The pamphlet points to drift by the politicians towards social democracy. Clearly the idea of social democracy used here-in is not talking about the social democracy of Lenin, who himself identified as a Kautskyite (at least until 1914), the social democracy of Luxemburg or the social democracy of Kautsky, who never renounced the aim of socialism.
The term here is used to denote a rightward shift, abandoning socialism for mere market reforms. Essentially this means accepting the domination of capital over the entire productive sphere and all of the organisation of labour. The name comes from the namesake of the various social democratic parties of Europe, who have all decided to throw in the socialist towel and indeed stepped further than that into being accomplices to neo-liberalism. A look at the second international affiliates is a sorry list indeed: including the former Tunisian president (Zine El Abidine Ben Ali) and former Egyptian president (Hosni Mubarak) and a current partner in the Colombian coalition (Colombian Liberal Party). It is in fact a completely unprincipled alliance largely structured around US hegemony.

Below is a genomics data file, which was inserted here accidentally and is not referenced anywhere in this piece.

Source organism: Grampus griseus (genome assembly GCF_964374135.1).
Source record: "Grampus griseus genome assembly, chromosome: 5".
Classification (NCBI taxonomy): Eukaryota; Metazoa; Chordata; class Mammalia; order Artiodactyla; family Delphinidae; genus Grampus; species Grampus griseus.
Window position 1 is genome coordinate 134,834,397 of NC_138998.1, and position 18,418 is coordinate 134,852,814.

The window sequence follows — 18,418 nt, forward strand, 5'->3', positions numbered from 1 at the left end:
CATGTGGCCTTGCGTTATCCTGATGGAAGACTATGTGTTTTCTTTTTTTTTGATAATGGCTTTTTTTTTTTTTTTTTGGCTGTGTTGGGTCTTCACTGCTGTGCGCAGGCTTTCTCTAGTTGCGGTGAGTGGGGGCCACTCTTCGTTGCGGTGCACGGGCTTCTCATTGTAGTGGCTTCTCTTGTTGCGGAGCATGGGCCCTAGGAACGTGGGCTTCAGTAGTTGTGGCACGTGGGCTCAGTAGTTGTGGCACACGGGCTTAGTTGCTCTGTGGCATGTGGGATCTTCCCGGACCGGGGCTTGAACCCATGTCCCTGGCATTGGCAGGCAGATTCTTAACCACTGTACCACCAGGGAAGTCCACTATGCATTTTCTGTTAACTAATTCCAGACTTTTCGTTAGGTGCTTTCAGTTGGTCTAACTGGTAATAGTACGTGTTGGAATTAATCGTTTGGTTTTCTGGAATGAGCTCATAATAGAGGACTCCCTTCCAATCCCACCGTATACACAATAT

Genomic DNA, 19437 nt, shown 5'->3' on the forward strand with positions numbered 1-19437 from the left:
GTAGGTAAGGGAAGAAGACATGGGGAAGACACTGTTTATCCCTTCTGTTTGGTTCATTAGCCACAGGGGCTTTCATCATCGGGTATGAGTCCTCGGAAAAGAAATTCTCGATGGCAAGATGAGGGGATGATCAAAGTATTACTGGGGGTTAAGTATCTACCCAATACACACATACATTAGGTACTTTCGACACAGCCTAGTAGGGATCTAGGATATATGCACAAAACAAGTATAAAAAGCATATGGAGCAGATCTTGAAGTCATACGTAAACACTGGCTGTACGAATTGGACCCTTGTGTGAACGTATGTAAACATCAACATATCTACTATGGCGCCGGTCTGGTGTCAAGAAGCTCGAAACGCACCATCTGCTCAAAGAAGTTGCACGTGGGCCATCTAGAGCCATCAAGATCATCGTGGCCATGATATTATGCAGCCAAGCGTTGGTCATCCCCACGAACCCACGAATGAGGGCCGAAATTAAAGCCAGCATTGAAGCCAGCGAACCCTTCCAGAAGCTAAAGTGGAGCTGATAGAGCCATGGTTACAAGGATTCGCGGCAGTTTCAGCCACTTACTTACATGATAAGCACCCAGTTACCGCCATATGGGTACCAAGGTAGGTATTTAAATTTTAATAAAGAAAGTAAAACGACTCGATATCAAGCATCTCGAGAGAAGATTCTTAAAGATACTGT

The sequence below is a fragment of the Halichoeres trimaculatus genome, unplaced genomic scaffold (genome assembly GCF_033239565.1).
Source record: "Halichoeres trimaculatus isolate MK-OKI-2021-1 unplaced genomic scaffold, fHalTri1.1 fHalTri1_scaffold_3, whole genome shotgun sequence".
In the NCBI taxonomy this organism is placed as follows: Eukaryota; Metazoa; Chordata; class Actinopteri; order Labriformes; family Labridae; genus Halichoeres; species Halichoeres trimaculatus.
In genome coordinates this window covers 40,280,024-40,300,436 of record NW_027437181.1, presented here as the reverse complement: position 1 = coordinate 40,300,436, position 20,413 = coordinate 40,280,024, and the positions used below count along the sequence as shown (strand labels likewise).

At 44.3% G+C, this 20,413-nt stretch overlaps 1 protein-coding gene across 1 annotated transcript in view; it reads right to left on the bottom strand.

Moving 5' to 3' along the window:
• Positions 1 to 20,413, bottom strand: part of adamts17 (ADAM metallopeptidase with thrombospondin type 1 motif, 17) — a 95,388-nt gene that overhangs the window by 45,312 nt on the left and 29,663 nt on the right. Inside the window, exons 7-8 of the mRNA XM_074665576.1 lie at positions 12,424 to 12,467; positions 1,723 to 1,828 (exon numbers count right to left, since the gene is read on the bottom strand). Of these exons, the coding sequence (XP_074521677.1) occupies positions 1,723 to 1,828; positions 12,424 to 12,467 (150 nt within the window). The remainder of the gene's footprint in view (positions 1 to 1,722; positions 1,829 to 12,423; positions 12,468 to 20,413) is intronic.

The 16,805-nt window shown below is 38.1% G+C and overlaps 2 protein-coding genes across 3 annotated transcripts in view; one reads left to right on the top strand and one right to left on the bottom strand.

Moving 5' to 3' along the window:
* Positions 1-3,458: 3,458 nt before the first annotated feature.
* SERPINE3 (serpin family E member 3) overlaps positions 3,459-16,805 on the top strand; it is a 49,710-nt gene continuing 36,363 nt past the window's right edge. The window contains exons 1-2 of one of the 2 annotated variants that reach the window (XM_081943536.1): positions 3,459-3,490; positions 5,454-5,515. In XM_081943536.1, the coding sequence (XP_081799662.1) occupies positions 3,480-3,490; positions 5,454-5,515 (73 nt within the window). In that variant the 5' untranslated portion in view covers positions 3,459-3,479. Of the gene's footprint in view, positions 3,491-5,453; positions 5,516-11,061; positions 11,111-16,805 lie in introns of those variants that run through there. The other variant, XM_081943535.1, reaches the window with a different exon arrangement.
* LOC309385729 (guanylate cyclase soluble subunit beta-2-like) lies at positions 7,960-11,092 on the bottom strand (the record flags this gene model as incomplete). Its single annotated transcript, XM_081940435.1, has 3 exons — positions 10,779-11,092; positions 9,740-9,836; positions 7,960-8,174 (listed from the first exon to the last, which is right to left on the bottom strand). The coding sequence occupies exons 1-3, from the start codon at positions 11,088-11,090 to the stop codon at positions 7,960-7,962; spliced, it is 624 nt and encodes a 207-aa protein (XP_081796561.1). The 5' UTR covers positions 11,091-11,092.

There is also a sense (especially in the anglophone sphere) in which Eurocommunism is used in the same way. This dates back to the liquidationist Eurocommunist tendency which acted out a similar parallel evolution to those described in the PCI and WP in the CPGB (Communist Party of Great Britain). In the UK the liquidation ended in the reconstitution of some quite useless think tanks that drifted even further right over time. Everywhere that this liquidationist trend has taken hold, the left has been seriously wounded.